grumble pharmacist grumble

    I agree that this guy was rude. Asking once is one thing... multiple times, and then bringing the bottle up anyway is overkill. Regardless of your medication needs, you deserve to be treated with respect. Furthermore, it is always always always your choice to take or not take your meds, and to fill or not fill them. It's possible he just had a bad day, but that doesn't mean that he was reasonable in how he treated you. The tech seemed to handle things well. I hope you continue to get to deal with her.
  9. I’m interested to know this also. My family recently put down our dog who was on expensive heart medication. We were able to give the remaining meds to the vet pharmacy who would give them (couldn’t sell them) to those who couldn’t afford them. It would be nice if such a thing were available for our meds. I’ve sometimes had sealed bottles that I couldn’t use.
  10. Geek

    Naltrexone for SI

    I took Naltrexone for reducing SH for quite a while. The effects were... ambiguous. My urges come and go as it is, varying to some extent with my mood. I’m not sure Naltrexone made a substantial enough difference to be worth the monthly copay for me.
  11. Geek

    what's your CBT look like?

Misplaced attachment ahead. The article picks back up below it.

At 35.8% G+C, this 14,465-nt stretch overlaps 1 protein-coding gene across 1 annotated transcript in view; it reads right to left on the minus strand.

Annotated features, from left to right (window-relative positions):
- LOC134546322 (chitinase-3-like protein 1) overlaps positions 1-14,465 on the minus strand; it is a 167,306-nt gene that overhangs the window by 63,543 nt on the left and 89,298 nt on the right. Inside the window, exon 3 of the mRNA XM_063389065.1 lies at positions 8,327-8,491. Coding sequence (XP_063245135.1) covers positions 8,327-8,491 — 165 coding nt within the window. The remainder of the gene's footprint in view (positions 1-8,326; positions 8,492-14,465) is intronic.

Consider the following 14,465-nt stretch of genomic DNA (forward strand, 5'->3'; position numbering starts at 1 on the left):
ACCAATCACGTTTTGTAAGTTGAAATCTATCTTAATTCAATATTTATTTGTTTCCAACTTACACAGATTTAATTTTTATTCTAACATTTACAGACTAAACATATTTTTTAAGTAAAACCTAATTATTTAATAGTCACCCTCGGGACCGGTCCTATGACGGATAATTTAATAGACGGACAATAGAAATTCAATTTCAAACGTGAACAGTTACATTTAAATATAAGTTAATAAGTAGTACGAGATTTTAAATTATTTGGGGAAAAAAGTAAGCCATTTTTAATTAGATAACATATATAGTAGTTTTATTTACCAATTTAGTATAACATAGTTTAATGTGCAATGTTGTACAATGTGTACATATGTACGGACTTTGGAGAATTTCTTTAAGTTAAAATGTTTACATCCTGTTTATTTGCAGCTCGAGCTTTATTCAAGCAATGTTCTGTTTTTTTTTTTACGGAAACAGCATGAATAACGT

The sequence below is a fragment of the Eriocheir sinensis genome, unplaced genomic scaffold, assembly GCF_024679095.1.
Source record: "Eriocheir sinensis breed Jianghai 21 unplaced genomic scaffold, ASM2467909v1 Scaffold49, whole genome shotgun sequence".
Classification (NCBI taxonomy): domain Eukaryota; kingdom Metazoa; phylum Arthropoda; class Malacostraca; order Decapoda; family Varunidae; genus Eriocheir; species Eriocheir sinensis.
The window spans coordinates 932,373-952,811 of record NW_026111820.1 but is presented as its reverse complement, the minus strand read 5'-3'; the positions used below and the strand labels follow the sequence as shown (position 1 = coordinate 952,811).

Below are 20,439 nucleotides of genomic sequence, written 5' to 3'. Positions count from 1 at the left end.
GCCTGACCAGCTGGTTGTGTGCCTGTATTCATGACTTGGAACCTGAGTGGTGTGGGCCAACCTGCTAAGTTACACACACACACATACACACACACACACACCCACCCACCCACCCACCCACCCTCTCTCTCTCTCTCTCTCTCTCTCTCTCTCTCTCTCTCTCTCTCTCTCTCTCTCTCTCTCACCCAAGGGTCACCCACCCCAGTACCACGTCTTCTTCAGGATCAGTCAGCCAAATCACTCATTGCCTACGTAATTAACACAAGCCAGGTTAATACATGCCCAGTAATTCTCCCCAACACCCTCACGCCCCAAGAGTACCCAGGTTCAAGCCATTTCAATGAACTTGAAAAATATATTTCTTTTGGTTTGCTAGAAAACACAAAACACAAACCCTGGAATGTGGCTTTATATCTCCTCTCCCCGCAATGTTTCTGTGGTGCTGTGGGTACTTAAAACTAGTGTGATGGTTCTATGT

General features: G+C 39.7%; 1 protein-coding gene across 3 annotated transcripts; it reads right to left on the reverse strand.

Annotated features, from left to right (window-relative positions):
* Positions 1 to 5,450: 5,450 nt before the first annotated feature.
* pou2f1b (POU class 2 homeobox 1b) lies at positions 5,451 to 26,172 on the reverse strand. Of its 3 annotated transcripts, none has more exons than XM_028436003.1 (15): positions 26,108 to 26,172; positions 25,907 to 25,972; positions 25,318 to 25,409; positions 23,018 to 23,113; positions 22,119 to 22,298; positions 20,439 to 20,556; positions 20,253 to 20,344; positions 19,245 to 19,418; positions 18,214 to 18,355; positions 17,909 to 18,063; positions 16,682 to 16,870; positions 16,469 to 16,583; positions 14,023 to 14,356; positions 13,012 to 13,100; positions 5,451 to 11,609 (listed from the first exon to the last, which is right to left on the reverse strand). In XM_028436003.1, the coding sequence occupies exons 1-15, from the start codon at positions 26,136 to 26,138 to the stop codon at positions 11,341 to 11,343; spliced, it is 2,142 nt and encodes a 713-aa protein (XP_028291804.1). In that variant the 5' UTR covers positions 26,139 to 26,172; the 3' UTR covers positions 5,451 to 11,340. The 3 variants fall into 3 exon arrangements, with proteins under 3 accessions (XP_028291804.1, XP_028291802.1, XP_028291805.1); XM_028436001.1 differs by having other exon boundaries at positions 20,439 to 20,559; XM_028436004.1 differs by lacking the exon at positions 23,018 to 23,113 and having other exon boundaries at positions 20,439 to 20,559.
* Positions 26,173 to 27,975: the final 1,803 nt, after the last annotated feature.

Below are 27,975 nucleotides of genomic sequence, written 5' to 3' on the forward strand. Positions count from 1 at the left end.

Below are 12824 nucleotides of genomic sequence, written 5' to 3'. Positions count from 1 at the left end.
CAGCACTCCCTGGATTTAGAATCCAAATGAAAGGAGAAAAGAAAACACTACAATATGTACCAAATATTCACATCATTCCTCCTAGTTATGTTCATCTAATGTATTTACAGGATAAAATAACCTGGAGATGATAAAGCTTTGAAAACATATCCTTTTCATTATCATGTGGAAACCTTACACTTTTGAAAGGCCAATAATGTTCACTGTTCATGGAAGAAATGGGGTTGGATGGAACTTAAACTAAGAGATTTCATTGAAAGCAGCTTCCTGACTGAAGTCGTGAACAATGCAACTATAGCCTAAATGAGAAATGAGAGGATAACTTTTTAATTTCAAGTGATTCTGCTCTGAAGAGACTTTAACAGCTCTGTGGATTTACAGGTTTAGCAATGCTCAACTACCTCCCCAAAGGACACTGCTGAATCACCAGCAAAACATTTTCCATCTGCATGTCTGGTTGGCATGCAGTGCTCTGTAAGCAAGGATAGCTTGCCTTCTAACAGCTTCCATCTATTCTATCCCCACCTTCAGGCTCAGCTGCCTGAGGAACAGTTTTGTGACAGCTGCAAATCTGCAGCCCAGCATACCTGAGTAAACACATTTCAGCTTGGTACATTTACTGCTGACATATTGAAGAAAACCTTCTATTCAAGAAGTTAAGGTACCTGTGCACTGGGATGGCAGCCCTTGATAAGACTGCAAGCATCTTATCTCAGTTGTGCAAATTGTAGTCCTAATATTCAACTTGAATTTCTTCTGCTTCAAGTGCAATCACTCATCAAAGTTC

I’ve never done worksheets in individual therapy - only in group sessions like IOP/PHP. CBT with my current Tdoc is informal and mixed in with various other approaches. Very commonly, she’ll identify or push me to identify cognitive distortions as I say them. “I can’t do xyz so I’m a failure” - she might say something like “are you sure?” Or “is that the only option?” Or even, if I’m pretty stuck, “that’s pretty black and white” We talk about facts and feelings. She’ll have me re-phrase things to make it clear it’s a feeling, not a fact. Feelings are valid, but they’re not necessarily true. We talk through “cognitive restructuring” and “thought records” where if I say some blanket statement (“nobody likes me”) she’ll ask me to list proof for and against it, then re-phrase it to something more accurate (“I struggle to form close relationships with people at work”). ...but we don’t talk about the names of these skills. The closest we get is identifying distorted/irrational thoughts. Mostly we just talk through this stuff. So it’s less formal than on a worksheet in IOP.